With millions of cars owned by Americans, people rely on their vehicles to get to work and back. Nearly 76% of US commuters use their personal cars to travel home. Having said that, the more vehicles, the greater number of accidents, breakdowns, and car failures. According to the Bureau of Transportation Statistics, approximately 13 car accidents occur in the United States every minute, determining that there are nearly 6.75 million accidents every year across the country along with breakdowns and sudden vehicle issues.
Whether your vehicle meets an accident, disruption, or, any kind of malfunction while traveling to your destination, it’s always frustrating. It can be more disturbing if you are stuck in the middle of nowhere with your family and kids. Here is when towing the car is the only choice and towing skills come in handy.
Towing is only possible using another vehicle. However, to pull your car from behind another truck, you will need to consider a few safety factors and take some precautions. After all, just the procedure of hitching and unhitching a car from a tow vehicle requires knowledge, and forgetting a single step can compromise safety.
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Risks Involved With Towing Your Own Car
1. Getting into an Accident
After being in an accident, your car is usually undrivable. Even if you know you shouldn’t drive, it’s better to be safe than sorry.
2. Running Out of Gas
Every driver has experienced this at least once. When you forget to put gas in the tank and there isn’t any gas station nearby, and you don’t have someone to bring you a container of the fuel as well, you’ll need a tow.
It’s possible for this to occur suddenly. You should get your car checked out by a mechanic right away by towing it if you suspect it has overheated.
4. Car Refuses to Start
In most cases, we blame a dead battery in this case. If your car won’t start, towing can be your option. It can jumpstart it for you, and if it doesn’t solve the problem, towing can definitely drive you to the mechanic.
Getting Ready for Towing
1. Inspect the vehicle’s tires
Many people check the tire pressures on their car but often overlook the towing vehicle’s wheels. Check for dry rot and cracking in the tires if it has been sitting idle for a while in the weather. Tire failure can occur even if there appears to be plenty of tread remaining due to the natural aging process. Your tow vehicle’s tires may also need a different air pressure for towing. Make sure that your car’s and tow vehicle’s wheel lug nuts are tightened to the correct torque.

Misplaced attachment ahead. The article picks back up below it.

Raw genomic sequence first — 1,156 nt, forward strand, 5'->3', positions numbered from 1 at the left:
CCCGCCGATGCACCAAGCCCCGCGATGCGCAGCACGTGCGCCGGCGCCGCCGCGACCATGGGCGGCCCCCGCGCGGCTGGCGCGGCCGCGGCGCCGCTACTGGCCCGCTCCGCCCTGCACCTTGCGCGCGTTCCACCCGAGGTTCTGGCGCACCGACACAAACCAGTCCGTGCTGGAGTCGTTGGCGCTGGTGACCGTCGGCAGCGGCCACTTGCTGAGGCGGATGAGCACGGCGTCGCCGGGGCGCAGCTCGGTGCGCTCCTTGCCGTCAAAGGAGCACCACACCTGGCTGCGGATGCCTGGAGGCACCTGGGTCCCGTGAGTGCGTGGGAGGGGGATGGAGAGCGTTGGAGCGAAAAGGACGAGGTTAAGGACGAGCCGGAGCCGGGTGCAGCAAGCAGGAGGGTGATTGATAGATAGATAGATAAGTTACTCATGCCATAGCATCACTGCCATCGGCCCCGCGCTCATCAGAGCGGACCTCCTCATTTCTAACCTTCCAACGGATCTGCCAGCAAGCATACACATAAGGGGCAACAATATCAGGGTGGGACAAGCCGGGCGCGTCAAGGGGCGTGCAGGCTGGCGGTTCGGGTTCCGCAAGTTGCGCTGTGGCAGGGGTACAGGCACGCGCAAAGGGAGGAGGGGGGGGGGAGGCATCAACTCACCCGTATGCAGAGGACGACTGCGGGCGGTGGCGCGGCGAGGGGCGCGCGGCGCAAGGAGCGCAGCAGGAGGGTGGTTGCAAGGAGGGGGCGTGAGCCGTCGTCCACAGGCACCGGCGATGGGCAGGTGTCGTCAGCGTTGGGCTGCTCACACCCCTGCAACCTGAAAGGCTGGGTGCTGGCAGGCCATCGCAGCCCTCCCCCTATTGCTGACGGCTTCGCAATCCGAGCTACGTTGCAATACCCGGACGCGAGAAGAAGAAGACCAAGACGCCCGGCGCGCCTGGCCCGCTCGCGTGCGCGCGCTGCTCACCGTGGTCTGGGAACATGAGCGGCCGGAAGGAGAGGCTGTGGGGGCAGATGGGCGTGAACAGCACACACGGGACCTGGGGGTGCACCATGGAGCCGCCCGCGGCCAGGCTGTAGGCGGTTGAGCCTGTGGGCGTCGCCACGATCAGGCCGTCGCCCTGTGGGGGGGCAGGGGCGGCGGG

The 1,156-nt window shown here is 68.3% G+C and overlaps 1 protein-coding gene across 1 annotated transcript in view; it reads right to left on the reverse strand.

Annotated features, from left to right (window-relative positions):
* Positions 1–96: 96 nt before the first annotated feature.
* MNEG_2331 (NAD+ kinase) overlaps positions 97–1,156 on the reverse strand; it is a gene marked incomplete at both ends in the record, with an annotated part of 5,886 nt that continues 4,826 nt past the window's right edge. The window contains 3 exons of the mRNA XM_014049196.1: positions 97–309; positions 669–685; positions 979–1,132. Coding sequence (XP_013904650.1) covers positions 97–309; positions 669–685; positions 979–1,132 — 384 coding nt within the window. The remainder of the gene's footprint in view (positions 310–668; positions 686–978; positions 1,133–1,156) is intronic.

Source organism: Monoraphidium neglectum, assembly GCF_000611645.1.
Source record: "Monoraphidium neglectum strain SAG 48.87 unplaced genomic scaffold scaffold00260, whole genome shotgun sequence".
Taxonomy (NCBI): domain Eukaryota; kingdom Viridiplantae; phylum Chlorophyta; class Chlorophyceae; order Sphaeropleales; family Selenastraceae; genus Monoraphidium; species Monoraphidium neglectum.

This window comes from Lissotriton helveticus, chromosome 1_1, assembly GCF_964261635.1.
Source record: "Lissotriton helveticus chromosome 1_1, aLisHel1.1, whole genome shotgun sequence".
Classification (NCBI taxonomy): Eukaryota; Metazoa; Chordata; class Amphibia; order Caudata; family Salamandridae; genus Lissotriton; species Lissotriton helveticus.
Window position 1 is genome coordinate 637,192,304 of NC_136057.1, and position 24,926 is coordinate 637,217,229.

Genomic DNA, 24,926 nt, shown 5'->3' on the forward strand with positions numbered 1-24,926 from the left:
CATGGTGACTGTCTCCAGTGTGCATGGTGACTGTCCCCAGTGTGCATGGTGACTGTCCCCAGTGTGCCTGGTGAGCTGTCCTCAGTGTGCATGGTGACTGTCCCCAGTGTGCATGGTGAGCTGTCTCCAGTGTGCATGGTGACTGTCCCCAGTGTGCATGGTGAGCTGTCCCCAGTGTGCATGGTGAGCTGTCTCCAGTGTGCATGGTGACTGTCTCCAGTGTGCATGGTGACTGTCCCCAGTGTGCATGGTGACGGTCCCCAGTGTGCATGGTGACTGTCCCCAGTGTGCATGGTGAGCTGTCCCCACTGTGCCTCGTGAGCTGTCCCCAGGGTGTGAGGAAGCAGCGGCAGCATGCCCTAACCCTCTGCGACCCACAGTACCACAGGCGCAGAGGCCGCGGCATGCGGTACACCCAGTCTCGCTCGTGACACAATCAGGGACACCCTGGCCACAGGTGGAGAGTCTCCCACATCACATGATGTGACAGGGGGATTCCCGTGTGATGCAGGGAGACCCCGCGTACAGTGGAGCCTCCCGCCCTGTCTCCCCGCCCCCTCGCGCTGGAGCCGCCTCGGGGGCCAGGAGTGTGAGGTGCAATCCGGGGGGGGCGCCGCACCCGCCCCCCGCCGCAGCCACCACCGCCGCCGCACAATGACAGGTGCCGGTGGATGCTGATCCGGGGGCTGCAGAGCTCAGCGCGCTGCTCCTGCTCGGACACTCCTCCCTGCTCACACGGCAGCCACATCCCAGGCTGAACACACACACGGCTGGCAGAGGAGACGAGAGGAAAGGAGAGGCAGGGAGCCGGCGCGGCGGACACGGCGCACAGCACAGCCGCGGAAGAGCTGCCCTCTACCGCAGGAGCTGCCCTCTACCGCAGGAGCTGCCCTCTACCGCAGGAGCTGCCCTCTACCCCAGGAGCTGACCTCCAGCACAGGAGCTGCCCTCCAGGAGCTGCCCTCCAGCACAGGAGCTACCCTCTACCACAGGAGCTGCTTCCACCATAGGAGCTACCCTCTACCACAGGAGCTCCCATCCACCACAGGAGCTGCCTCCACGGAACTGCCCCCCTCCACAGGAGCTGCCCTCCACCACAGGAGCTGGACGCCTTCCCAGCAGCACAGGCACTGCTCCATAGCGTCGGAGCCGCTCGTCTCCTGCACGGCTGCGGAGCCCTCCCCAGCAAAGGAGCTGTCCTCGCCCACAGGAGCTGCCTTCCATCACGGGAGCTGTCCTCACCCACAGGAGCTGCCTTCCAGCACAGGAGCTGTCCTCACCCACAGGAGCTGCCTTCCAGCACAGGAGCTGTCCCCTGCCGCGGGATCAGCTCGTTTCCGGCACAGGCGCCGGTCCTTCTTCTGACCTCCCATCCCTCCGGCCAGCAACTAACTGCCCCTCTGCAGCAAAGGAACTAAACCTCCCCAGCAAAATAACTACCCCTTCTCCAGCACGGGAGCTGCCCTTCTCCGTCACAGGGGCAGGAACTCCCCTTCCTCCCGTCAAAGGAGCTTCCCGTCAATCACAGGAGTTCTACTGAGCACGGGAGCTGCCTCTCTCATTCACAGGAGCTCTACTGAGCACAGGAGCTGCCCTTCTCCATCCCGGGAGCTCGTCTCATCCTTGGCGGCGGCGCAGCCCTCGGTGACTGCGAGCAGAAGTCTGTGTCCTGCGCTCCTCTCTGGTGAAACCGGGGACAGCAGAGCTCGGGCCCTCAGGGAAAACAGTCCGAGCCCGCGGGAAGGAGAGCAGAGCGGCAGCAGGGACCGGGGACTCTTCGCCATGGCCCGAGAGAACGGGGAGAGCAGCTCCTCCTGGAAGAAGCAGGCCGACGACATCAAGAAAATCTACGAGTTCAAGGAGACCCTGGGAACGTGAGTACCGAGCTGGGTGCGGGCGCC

2. Maintain A High Standard Of Service For Your Car
Experts recommend that before embarking on a towing road trip, drivers should ensure that their truck has recently had an oil and filter change; their brake pads still have plenty of life left on them; the engine coolant reservoir is filled to the proper level; and that their transmission fluid is topped off. Also, make sure the wheel bearings are always oiled and have the brakes tested and adjusted on your towing vehicle.
3. Find a Towing Vehicle with a Matching Hitch Ball
Experts also recommend matching the ball size of your tow hitch with the coupler size of your car. Incorrectly sized hitch balls are the most common cause of towing mishaps. Common diameters for hitch balls include 17/8 inches, 2 inches, and 2 5/16 inches in diameter. So, ensure finding the right size of hitch balls.
4. Don’t Break Down On the Highway
One of the experienced chief engineers, Rod Romain advises drivers to always carry a spare tire. In case drivers need to fix a flat tire on the side of the road, he advises bringing along a jack that is compatible with your towing vehicle and a lug nut wrench designed for your wheels.
In case drivers need to fix a flat tire on the side of the road, he advises bringing along a jack that is compatible with your car and a lug nut wrench designed for your wheels.